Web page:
Arts: Awards reflect fashion for more reasoned rhyme

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The Independent Online
The prestigious Paul Hamlyn Awards for Artists have been presented to five poets. David Lister suggests that the five chosen represent a move away from attempts to make poetry young and trendy.

Their styles range from freeform to highly formal sonnets. Their ages range up to 70. Five poets last night received the Paul Hamlyn Foundation Awards For Artists worth pounds 15,000 each.

The choice of the five signalled a move away from the deliberate trendy marketing of poetry in recent years through projects such as Young Generation Poets, and awkward attempts to make youthful poets part of the fashion scene.

The five chosen are established and highly-regarded poets, but in some cases writers who have not been in the limelight. One, Elizabeth Jennings, 70, lives in a B&B in Oxford.

The winning poets are: John Agard, Roy Fisher, Kathleen Jamie, Elizabeth Jennings and Barry MacSweeney.

Judith Palmer, literature officer at the South Bank Centre and a member of the board of the Poetry Society, commented: "There has been a feeling among older poets that they have had the worst of all possible worlds. They were writing before poetry was fashionable. Too old to be Young Generation Poets they were unable to participate in the new rock n roll.

"It's great to have a list of winners that includes people who don't hang out, aren't among the London in-crowd earning their living from book reviews, but ply their craft - and get very depressed about it."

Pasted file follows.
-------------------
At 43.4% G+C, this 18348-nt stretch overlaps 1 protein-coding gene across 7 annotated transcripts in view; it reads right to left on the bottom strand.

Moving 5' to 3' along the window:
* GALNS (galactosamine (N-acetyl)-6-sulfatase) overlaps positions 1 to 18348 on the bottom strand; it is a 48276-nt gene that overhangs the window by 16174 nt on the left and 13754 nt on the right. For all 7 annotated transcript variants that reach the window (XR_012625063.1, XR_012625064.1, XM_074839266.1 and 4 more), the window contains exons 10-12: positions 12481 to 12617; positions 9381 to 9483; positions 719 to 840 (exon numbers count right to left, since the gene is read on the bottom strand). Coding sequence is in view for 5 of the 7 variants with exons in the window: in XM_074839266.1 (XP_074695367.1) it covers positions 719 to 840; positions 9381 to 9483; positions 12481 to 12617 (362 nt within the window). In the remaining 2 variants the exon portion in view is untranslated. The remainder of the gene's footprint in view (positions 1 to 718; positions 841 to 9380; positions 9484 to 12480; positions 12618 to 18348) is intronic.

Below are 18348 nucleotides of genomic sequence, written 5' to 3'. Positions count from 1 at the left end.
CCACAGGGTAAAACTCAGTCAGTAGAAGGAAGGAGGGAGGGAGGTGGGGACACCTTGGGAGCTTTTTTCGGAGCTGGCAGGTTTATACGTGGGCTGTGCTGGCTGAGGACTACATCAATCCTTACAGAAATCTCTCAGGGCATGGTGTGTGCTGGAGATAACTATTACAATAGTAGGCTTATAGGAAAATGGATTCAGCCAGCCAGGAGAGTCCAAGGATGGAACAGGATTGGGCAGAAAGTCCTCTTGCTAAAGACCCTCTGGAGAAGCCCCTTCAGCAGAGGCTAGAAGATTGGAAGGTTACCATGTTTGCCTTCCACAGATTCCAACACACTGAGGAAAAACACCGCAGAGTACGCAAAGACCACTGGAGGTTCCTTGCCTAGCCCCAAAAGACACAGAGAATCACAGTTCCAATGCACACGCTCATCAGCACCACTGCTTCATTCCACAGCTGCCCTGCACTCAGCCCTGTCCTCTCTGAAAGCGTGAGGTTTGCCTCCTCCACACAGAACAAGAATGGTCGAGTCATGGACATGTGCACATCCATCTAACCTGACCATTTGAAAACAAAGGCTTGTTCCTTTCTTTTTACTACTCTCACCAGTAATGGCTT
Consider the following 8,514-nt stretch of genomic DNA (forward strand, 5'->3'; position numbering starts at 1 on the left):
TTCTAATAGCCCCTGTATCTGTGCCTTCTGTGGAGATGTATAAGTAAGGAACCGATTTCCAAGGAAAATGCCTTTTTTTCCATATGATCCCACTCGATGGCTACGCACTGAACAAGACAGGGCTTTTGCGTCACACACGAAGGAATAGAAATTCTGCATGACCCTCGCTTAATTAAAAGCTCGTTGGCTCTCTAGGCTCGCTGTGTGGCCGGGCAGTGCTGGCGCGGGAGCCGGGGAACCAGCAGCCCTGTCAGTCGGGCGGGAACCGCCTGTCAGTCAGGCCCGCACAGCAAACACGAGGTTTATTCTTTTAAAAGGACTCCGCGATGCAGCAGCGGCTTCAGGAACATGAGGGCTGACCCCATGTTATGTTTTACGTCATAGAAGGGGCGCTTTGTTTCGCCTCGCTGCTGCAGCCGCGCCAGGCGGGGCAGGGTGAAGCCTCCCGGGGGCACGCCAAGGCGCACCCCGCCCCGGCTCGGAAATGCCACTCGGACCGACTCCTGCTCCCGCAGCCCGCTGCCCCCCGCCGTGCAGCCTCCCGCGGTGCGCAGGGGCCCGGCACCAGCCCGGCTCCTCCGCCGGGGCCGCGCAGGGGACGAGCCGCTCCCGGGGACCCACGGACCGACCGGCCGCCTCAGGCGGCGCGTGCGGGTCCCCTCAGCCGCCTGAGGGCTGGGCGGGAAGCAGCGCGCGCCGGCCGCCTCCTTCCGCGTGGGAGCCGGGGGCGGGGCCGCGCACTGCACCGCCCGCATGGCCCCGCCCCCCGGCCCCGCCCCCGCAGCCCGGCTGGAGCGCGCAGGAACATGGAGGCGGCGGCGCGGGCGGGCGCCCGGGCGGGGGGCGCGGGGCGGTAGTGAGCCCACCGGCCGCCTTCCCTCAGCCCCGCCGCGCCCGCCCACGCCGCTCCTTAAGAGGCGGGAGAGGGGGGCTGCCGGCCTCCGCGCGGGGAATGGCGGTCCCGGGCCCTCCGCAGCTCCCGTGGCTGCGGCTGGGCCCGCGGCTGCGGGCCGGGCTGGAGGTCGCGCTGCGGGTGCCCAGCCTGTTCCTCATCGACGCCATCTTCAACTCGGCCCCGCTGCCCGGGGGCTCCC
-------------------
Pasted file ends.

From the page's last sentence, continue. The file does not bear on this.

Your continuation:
John Agard, 48, born in Guyana has been described as "an outstanding luminary of the exploding galaxy of West Indian-British troubadors". Roy Fisher, 67, writes poetry most often associated with the post-industrial landscape of the Midlands. Kathleen Jamie, 35, from Scotland, was one of the New Generation Poets, and often writes in Scottish dialect. Elizabeth Jennings, 70, writes sonnets and other verse striving to come to terms with losses. Barry MacSweeney, 49, from Newcastle, was an investigative crime reporter and writes poetry described as "unsparing of allusions, and bitter and comic in its self-appraisal."

Poets had to apply to be considered for the awards and 342 did so - a number that may reflect the need for funds as much as for fame.

For the awards come at the same time as a survey by the Paul Hamlyn Foundation of poets' incomes. It shows that the pre-tax income of a successful, published poet in the UK or Ireland with an average age of 48, is about pounds 12,500 a year - well below the national earnings average.

The survey is based on the earnings of these 342 poets. It found that average annual earnings range from pounds 7500 in the North-west to pounds 14,500 in the Midlands and Scotland. Poets in London earned on average pounds 12,358.

The poet Adrian Mitchell, who was one of the judges of the award, commented: "We commemorate our poets in Westminster Abbey when they're good and dead. Meanwhile their successors are struggling - against neglect, illness and poverty, to survive."